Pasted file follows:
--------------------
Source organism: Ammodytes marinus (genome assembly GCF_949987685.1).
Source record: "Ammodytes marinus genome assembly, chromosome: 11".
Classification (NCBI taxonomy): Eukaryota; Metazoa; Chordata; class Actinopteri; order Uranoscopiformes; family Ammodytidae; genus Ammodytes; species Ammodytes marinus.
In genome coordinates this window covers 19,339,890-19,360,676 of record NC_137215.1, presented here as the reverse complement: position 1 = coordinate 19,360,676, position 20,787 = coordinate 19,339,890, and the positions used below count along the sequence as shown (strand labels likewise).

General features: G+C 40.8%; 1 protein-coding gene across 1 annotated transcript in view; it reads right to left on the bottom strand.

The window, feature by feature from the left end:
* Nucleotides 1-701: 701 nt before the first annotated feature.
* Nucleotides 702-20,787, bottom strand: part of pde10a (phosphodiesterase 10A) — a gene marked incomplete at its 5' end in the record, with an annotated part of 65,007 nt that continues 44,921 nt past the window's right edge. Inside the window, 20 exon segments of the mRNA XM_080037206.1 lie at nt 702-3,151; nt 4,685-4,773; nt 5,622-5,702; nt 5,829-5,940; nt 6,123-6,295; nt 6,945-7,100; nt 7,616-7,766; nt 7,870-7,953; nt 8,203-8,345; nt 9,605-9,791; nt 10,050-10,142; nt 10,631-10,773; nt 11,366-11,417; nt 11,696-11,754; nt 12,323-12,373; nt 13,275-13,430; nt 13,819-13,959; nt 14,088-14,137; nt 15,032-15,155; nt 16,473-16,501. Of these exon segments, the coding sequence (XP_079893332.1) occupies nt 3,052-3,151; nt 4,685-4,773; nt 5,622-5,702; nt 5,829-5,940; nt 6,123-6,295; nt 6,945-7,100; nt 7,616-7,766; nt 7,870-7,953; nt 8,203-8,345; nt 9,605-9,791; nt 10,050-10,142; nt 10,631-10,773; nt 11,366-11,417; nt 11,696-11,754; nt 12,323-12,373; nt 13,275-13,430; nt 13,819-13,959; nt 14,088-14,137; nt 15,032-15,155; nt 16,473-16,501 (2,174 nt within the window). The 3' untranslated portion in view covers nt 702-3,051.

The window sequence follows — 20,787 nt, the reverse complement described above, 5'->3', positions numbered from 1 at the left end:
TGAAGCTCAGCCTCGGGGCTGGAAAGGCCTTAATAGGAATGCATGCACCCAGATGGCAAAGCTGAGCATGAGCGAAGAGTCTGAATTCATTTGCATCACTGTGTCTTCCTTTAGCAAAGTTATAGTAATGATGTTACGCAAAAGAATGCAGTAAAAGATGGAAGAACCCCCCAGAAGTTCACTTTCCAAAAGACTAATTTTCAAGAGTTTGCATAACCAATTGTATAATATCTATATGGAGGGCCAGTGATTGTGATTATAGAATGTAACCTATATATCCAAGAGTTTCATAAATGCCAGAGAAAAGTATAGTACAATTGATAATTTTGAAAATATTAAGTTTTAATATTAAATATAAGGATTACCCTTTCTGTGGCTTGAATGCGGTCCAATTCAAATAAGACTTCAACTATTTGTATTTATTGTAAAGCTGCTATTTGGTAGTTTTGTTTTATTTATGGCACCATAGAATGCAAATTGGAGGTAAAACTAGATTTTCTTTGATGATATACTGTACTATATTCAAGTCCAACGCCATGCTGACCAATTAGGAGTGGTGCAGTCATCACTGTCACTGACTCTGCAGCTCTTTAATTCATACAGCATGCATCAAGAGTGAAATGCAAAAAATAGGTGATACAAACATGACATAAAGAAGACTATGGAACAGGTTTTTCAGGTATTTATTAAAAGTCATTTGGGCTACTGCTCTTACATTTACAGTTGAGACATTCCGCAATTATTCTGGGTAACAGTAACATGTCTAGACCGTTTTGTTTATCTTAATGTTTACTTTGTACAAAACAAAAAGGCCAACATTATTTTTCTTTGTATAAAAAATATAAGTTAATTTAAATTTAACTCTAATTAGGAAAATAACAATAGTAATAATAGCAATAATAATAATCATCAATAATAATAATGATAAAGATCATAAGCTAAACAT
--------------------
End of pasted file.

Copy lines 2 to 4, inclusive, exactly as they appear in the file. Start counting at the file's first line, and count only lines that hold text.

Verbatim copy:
Source record: "Ammodytes marinus genome assembly, chromosome: 11".
Classification (NCBI taxonomy): Eukaryota; Metazoa; Chordata; class Actinopteri; order Uranoscopiformes; family Ammodytidae; genus Ammodytes; species Ammodytes marinus.
In genome coordinates this window covers 19,339,890-19,360,676 of record NC_137215.1, presented here as the reverse complement: position 1 = coordinate 19,360,676, position 20,787 = coordinate 19,339,890, and the positions used below count along the sequence as shown (strand labels likewise).